Comedian Don Barnhart Jr. cut his teeth in comedy growing up in Eastern Washington.
"I can't tell you how much trouble I got into in school, including getting tossed out, for being a smart mouth," Barnhart said in a recent interview with the Herald. "There's an irony in that, don't you think?"
Barnhart, who usually books acts for Jack Didley's Comedy Club in Kennewick, will take the stage Aug. 19-21.
Barnhart spent time growing up in Yakima and then Spokane before his dad, Don Barnhart Sr., moved the family to California to work in the TV industry, including directing the show Mork and Mindy.
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Watching Robin Williams and Jonathan Winters do their comedy sketches inspired Barnhart to try comedy as a career.
"I spent most of my teen years watching Mork and Mindy from behind the cameras," Barnhart said. "It was unbelievable to watch them. Robin was nonstop and Jonathan was crazy hilarious. Just watching the two of them stole my heart, and I knew I wanted to be in this business."
When Barnhart is not on the national comedy circuit or performing on cruise ships, he lives in Las Vegas.
He's also the creator of the new syndicated TV series, Freedom of Speech, which features up-and-coming comedians testing their uncensored routines on cable television.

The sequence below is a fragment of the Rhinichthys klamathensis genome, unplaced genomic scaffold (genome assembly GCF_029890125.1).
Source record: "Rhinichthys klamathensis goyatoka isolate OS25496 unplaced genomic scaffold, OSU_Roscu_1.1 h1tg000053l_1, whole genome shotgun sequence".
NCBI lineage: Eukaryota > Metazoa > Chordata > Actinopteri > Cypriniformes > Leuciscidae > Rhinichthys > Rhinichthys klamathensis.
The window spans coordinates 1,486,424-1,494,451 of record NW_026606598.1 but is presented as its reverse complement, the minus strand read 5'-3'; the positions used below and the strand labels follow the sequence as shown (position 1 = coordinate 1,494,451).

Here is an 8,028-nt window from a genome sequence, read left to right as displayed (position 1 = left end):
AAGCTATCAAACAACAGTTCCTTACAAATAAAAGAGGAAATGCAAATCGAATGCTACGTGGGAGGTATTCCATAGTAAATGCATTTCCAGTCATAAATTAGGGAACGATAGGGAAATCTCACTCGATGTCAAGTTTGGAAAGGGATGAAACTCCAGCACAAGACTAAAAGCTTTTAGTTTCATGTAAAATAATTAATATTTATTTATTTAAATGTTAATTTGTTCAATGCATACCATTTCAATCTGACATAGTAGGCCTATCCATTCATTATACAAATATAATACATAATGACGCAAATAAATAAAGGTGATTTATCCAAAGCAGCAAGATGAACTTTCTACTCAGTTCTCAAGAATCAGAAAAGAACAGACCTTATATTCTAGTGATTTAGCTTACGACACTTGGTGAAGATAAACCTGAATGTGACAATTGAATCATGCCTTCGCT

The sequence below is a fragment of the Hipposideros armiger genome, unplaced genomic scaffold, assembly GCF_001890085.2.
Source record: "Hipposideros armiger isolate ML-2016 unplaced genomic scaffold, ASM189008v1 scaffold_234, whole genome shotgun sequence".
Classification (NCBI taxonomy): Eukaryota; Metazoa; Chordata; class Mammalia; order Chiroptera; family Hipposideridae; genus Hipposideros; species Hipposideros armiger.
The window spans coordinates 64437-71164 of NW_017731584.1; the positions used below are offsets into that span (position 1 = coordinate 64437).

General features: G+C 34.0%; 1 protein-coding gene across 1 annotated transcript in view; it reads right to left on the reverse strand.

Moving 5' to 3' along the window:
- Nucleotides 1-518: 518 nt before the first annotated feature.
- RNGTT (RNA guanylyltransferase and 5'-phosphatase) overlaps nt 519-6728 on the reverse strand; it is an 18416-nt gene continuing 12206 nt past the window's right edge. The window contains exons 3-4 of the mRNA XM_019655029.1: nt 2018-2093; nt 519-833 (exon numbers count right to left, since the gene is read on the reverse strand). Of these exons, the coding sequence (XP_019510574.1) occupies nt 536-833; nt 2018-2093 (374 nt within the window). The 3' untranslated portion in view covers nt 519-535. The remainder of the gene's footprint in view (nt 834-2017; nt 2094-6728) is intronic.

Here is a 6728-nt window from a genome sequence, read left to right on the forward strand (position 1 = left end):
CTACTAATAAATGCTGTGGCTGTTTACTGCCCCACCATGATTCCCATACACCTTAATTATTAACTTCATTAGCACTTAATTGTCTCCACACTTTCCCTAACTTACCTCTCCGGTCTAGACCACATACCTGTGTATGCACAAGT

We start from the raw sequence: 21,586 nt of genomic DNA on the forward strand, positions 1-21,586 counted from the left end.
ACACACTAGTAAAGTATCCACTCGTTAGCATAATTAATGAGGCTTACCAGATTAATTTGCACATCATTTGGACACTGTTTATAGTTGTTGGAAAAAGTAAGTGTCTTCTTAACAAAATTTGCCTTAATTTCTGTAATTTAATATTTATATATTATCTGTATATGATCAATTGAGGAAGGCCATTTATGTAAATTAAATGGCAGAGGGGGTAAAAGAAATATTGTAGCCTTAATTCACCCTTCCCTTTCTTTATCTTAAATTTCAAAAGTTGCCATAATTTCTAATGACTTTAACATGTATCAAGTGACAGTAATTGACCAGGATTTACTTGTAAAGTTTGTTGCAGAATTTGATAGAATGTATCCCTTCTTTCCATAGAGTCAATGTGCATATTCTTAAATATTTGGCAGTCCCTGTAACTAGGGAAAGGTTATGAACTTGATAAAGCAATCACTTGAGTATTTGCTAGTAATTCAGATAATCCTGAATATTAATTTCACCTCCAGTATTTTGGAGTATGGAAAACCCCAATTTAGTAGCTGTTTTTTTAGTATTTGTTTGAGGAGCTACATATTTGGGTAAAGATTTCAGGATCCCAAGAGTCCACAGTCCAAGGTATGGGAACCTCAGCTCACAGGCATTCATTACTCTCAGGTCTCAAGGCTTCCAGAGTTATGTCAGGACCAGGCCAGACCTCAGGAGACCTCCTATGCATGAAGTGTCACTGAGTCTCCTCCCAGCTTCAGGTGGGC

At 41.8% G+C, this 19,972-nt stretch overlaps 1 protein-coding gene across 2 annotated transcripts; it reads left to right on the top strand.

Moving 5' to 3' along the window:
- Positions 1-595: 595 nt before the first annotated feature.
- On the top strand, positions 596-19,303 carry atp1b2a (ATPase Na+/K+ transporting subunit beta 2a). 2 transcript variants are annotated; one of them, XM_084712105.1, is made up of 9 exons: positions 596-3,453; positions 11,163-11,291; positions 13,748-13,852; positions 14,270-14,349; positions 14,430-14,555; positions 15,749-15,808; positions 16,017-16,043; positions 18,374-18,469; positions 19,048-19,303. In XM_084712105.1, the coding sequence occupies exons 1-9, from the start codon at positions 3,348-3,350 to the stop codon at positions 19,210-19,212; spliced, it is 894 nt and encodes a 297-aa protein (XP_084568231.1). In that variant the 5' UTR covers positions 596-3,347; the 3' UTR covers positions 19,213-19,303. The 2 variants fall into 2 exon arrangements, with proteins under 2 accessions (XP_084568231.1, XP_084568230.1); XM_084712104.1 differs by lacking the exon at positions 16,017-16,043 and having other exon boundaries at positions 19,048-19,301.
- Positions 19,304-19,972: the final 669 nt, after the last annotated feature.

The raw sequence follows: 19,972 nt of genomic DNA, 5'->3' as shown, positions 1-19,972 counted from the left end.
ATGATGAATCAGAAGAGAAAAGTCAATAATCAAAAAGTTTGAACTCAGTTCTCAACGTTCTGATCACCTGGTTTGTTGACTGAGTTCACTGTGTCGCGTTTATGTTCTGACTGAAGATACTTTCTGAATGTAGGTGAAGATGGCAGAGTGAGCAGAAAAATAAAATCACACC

Barnhart won the 2007 American Idol Comedy Contest, is the writer/director/actor of the indie film China Dolls, graduated from the Second City Conservatory and is a contributing author of the book, I Killed: True Stories of The Road by America's Top Comedians.
Barnhart also performs whenever he can for U.S. troops stationed from Japan and Bosnia to Egypt and Afghanistan.
He's a certified hypnotherapist too.
"I do my own comedy routine first, then I invite the audience to come up on stage for a little hypnosis fun. But I never make people do things that will embarrass them later. It's just a lot of silly fun," he said.
His humor touches on his life experiences. "You know the stuff. Ex-wives, a little politics and religion are fun to talk about but, I don't dwell on them."
He tours about 250 days a year, he said, and since his wife, Linda Vu, is his manager, the hectic pace doesn't take a toll on his marriage.
"And I don't have kids, either, so that makes it easier with so much traveling," he said. Though he does wonder if having kids would have added more to his rotuine.
Showtime is 8:30 p.m. Cover is $5 at the door.
*Dori O'Neal: 582-1514; firstname.lastname@example.org